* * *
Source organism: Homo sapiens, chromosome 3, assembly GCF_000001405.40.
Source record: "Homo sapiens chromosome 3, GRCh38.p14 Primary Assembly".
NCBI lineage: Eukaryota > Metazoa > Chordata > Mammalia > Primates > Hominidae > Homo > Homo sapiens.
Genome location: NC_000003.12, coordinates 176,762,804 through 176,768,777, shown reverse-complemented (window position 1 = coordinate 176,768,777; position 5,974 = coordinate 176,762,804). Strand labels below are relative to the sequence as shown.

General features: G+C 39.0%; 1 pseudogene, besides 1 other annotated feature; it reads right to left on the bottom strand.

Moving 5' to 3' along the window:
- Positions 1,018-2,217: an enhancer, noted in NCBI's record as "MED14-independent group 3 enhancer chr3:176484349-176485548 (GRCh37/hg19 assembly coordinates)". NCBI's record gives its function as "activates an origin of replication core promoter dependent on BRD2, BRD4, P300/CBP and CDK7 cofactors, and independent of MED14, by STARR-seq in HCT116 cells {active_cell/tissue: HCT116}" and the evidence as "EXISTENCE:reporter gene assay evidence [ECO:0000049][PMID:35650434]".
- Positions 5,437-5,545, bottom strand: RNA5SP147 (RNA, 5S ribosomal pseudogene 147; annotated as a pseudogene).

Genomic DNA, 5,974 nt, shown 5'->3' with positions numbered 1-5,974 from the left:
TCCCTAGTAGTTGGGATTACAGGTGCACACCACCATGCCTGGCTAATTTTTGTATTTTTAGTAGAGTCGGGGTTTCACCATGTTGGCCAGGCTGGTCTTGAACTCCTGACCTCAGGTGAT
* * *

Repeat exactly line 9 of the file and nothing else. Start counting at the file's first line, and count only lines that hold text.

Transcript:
Genomic DNA, 5,974 nt, shown 5'->3' with positions numbered 1-5,974 from the left: